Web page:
How do you think globalisation and developing technologies are affecting the current music scene?
One of the major key lessons I’ve learned over the years is that artists should keep adapting to change.
Remember back in 2000, there was a lot of struggle for the music industry because MP3 and Napster came along, so a lot of people lost money. However, those who adapted early on saved themselves the trouble.
Which platforms would you recommend as the best for musicians and artists?
YouTube, TikTok and Instagram seem to be the most reliable sources of exposure and income. Despite the exhausted algorithm.
What do you think about the current Manchester music scene?
It could easily have a rivalry against London. We have enough artists here with dope and mind-blowing music.
Your new album Uncensored was released a few months ago. How has the release process been during this pandemic situation? What are your promo plans and expectations for this year?
Well, it’s been a bumpy road, since everything I was supposed to do to help the sales of the album got put on a major halt due to the lockdown. But it’s also interesting because it helped me write a song about the situation and I’ve now got a possible hit on my hands.
Anyway, my first single ‘Say To Me’ received more than 12K plays on Spotify and over 10K views on YouTube for its music video, so I’m proud of that.
My next single ‘Go (Let Me Live)’ also got surprising plays on Spotify as well. I’m definitely baffled about that because I haven’t promoted that song at all.
I’m hoping the next two singles from the album do just as well as those that I’ve already released.
What were your references for this project?
I don’t really have that many references when it comes to creating projects. It’s all based on how I feel at that time.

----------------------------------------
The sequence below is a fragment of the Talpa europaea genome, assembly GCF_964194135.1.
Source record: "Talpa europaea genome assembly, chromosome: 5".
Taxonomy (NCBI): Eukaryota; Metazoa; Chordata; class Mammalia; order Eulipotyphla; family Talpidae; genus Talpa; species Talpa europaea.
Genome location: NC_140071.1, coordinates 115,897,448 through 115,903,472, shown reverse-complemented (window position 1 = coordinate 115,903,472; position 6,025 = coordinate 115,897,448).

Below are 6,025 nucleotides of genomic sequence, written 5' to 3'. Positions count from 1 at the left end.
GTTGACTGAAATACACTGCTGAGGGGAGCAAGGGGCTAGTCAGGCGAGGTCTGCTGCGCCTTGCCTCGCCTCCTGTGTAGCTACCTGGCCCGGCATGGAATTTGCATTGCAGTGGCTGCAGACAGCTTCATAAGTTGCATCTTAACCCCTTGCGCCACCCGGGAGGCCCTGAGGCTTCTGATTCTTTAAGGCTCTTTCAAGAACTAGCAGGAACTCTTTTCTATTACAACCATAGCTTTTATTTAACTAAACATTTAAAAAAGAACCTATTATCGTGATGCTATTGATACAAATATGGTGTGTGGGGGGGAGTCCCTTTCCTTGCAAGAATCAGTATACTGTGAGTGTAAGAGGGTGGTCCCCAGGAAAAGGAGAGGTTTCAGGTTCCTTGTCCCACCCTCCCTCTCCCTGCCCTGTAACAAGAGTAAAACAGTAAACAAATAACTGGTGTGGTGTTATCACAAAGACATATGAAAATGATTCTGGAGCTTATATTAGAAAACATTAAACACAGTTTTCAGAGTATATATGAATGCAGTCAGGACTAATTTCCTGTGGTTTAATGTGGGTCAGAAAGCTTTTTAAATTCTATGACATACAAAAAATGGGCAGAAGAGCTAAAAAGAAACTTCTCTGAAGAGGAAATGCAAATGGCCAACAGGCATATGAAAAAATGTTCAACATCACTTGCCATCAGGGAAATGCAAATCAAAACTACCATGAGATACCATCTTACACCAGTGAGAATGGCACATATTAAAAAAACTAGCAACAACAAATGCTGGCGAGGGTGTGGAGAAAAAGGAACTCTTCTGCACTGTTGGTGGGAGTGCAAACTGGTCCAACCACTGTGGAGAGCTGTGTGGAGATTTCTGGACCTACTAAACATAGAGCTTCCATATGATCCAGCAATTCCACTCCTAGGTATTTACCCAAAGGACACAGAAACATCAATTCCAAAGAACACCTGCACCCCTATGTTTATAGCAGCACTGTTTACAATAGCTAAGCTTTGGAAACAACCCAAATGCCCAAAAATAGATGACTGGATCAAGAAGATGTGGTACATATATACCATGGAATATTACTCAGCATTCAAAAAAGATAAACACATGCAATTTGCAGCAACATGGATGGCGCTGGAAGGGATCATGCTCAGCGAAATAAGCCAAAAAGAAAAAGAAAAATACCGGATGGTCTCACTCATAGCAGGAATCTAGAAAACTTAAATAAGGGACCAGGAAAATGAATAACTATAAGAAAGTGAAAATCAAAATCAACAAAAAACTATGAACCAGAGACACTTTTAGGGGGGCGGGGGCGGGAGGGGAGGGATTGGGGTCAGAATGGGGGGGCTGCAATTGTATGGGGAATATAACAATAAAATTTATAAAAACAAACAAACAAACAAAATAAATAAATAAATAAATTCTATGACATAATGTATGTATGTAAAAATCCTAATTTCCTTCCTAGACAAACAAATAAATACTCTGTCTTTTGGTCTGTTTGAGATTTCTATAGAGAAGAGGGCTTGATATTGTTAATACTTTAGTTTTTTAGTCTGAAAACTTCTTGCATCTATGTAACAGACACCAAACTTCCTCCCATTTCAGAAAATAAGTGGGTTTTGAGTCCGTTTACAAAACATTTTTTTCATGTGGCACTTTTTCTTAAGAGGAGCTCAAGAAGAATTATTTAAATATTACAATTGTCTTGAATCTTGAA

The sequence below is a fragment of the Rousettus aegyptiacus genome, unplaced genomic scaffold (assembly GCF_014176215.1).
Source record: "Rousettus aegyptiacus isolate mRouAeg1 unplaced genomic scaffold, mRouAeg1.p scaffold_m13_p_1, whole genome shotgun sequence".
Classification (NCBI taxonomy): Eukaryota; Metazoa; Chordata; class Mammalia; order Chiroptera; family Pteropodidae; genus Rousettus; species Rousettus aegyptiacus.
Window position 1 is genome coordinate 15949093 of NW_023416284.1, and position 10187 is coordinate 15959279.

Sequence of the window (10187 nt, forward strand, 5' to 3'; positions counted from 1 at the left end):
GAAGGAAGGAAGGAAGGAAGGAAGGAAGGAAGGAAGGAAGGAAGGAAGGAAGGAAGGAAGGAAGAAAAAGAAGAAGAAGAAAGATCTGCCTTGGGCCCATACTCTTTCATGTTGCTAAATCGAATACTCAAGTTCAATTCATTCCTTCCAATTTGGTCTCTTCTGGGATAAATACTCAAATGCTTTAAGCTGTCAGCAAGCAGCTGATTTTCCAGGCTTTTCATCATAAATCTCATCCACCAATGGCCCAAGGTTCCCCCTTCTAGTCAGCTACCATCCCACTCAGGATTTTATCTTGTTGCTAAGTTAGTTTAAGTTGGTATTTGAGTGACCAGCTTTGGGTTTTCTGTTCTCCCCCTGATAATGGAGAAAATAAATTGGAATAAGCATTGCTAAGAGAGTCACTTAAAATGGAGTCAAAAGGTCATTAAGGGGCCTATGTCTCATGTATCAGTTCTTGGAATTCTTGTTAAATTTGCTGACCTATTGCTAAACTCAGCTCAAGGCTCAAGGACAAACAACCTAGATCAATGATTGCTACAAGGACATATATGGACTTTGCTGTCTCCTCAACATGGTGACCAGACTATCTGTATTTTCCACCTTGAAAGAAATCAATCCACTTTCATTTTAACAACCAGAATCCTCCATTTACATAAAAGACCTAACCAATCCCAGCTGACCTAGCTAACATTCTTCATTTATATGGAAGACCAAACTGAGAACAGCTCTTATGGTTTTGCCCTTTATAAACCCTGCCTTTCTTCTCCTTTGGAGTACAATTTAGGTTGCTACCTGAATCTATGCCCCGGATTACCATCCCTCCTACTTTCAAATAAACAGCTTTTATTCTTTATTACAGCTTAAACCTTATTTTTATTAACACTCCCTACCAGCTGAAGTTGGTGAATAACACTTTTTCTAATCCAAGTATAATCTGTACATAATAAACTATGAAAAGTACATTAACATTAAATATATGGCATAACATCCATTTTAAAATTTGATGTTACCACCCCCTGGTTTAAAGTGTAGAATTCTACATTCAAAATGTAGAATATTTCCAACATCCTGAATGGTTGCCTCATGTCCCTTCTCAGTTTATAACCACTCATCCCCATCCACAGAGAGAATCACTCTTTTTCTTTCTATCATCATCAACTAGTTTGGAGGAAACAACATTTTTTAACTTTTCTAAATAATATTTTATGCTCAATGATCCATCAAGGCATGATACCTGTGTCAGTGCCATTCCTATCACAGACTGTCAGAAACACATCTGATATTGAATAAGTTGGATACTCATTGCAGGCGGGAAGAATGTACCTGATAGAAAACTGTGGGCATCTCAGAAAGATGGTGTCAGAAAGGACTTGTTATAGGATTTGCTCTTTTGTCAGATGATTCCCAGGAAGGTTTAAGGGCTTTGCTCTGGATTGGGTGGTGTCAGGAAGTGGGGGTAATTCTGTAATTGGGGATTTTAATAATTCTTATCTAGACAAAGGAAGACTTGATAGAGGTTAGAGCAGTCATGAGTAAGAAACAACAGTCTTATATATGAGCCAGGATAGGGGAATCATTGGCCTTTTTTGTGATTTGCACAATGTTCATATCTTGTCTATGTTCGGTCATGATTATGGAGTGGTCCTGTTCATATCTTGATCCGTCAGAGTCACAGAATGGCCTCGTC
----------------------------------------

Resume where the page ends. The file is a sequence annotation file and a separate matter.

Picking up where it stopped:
For this album, I wanted to bring out the true R&B side of me I never got to show properly. You definitely hear it in my songs ‘Strawberry’ & ‘Yo 2020’.
Uncensored is full of interesting collabs with artists from all over the world. How did these collaborations contribute to your project? What would you say are the advantages of these cultural synergies?
There’s four collaborations on this album. I originally intended to work with more well-known Manchester names such as IAMDDB, July 7 or even Just Banco, but I didn’t want to ride the co-tails of their popularity, so I made the decision to make it on my own accords.
I brought in more underground artists from different backgrounds and styles, even countries. Beije is on the Intro, he’s part of a collective called Motto Estate. Then we have Marcus Levi on ‘Go (Let Me Live)‘ adding the reggae vibes. And lastly, we got Spain in the house with my girl Femme Fatene who’s also accompanied by French legend French Pharaoh on the song ‘Hold On Me‘.
Any advice for new upcoming artists?
I’ve been in this business for 12 years now, and I’ve learned never to sell yourself short, always know your business, and definitely watch out for the sharks and vampires of the industry. Know what you’re in for. This industry isn’t for everybody and that’s facts.
You can listen to Uncensored below.